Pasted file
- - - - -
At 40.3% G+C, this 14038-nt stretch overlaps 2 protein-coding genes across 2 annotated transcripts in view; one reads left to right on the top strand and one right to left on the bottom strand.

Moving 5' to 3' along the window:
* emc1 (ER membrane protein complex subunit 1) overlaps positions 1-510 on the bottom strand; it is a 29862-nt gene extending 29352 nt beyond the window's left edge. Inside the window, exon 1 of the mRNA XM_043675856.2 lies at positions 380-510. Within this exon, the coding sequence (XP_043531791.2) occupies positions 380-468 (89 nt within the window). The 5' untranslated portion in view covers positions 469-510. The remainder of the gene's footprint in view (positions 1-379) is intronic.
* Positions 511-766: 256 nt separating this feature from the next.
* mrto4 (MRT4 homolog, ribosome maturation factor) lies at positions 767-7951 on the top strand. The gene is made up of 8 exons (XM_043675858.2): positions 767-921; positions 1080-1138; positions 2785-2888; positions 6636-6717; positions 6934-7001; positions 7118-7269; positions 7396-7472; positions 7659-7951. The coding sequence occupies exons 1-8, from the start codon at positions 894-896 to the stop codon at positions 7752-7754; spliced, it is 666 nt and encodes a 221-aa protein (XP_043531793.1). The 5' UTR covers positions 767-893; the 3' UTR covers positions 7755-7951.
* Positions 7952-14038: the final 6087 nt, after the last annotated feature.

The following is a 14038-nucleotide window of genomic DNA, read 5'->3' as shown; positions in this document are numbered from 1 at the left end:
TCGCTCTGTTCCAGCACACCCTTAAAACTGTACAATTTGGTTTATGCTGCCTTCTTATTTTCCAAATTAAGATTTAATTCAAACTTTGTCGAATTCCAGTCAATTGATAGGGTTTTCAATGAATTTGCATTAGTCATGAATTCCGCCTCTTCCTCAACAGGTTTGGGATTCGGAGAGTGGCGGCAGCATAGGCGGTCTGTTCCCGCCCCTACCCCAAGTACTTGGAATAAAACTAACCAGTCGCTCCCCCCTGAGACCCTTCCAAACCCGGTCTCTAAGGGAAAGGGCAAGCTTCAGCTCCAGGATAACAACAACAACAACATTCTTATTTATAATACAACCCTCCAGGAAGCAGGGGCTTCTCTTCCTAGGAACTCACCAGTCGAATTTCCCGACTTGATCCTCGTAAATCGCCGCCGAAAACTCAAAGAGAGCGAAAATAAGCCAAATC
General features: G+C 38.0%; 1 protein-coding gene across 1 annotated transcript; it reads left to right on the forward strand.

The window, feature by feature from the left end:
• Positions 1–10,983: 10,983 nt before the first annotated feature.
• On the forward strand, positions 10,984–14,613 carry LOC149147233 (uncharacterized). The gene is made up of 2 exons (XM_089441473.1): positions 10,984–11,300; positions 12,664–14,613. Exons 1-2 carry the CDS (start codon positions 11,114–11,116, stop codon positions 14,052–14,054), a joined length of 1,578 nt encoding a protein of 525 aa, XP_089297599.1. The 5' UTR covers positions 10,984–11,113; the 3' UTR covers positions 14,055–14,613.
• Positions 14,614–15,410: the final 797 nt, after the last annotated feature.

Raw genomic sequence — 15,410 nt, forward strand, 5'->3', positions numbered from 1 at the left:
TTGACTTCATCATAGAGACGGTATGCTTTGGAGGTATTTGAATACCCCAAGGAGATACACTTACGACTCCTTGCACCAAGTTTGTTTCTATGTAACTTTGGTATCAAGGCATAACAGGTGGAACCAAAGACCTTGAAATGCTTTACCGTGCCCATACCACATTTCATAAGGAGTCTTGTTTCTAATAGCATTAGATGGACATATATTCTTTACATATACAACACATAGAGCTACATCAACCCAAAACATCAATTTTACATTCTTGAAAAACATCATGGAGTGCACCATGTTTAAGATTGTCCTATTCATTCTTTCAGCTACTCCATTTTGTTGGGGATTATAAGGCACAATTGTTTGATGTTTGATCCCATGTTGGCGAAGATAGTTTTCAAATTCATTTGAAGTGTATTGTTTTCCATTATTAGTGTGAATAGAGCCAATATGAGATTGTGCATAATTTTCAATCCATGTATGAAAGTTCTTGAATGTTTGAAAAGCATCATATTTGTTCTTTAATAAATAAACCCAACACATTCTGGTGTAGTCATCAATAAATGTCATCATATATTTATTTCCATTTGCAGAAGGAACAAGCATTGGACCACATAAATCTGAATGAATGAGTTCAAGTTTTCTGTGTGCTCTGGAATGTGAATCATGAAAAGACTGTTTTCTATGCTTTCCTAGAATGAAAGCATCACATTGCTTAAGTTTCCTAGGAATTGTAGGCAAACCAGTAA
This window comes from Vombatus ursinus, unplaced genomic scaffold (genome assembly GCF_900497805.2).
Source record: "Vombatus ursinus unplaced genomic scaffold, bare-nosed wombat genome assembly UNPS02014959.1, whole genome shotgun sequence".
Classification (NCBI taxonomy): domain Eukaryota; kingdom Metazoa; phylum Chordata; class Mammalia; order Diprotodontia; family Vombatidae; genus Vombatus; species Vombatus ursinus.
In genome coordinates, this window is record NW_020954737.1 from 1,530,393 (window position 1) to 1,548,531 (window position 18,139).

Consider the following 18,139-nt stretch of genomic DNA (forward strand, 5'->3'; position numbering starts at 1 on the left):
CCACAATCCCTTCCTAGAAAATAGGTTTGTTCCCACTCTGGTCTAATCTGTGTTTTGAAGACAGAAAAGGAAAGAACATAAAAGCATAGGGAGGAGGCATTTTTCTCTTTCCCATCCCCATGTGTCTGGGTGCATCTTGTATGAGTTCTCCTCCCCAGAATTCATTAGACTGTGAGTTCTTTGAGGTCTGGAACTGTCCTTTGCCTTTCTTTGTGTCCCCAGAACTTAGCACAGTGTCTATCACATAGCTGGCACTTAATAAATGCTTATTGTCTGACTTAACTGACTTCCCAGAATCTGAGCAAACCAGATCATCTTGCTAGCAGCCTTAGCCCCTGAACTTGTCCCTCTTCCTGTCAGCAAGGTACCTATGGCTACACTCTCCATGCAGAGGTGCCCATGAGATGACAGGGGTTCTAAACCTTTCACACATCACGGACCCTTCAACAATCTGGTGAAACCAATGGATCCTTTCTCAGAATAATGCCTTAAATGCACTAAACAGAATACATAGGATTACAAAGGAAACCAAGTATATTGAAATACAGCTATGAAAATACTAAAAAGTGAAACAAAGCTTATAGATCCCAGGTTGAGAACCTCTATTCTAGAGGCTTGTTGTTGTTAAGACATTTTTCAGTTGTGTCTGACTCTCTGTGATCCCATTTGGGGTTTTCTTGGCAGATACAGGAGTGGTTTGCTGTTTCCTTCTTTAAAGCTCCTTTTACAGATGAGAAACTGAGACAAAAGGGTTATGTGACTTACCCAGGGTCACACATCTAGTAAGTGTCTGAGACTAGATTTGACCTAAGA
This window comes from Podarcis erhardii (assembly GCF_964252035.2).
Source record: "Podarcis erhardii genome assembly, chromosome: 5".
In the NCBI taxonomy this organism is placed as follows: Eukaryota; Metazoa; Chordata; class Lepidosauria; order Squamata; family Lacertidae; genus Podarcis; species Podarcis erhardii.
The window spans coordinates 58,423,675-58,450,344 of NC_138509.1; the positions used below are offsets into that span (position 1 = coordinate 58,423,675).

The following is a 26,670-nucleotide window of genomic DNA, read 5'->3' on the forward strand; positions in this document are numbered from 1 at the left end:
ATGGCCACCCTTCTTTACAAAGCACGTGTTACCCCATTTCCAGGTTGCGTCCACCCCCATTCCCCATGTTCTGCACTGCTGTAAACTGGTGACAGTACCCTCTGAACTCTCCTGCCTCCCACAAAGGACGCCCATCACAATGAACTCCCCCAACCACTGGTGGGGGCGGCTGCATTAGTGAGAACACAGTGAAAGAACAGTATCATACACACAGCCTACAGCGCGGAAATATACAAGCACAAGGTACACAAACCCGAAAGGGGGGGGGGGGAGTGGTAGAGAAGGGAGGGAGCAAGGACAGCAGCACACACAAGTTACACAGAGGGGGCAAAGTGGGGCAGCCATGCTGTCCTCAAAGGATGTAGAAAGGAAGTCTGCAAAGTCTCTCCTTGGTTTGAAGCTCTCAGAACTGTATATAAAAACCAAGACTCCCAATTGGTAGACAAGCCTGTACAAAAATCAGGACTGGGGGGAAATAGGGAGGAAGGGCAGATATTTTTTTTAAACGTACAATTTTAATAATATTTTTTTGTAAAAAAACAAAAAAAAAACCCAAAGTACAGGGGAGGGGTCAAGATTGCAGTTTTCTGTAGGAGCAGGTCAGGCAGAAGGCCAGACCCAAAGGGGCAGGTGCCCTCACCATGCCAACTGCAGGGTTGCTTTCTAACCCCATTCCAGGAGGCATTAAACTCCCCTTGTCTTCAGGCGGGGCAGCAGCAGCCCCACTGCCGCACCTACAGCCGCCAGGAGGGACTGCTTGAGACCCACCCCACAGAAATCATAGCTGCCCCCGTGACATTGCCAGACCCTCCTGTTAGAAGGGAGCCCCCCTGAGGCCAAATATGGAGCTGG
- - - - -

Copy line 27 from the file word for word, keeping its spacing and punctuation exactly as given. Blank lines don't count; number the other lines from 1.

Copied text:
ATGGCCACCCTTCTTTACAAAGCACGTGTTACCCCATTTCCAGGTTGCGTCCACCCCCATTCCCCATGTTCTGCACTGCTGTAAACTGGTGACAGTACCCTCTGAACTCTCCTGCCTCCCACAAAGGACGCCCATCACAATGAACTCCCCCAACCACTGGTGGGGGCGGCTGCATTAGTGAGAACACAGTGAAAGAACAGTATCATACACACAGCCTACAGCGCGGAAATATACAAGCACAAGGTACACAAACCCGAAAGGGGGGGGGGGGAGTGGTAGAGAAGGGAGGGAGCAAGGACAGCAGCACACACAAGTTACACAGAGGGGGCAAAGTGGGGCAGCCATGCTGTCCTCAAAGGATGTAGAAAGGAAGTCTGCAAAGTCTCTCCTTGGTTTGAAGCTCTCAGAACTGTATATAAAAACCAAGACTCCCAATTGGTAGACAAGCCTGTACAAAAATCAGGACTGGGGGGAAATAGGGAGGAAGGGCAGATATTTTTTTTAAACGTACAATTTTAATAATATTTTTTTGTAAAAAAACAAAAAAAAAACCCAAAGTACAGGGGAGGGGTCAAGATTGCAGTTTTCTGTAGGAGCAGGTCAGGCAGAAGGCCAGACCCAAAGGGGCAGGTGCCCTCACCATGCCAACTGCAGGGTTGCTTTCTAACCCCATTCCAGGAGGCATTAAACTCCCCTTGTCTTCAGGCGGGGCAGCAGCAGCCCCACTGCCGCACCTACAGCCGCCAGGAGGGACTGCTTGAGACCCACCCCACAGAAATCATAGCTGCCCCCGTGACATTGCCAGACCCTCCTGTTAGAAGGGAGCCCCCCTGAGGCCAAATATGGAGCTGG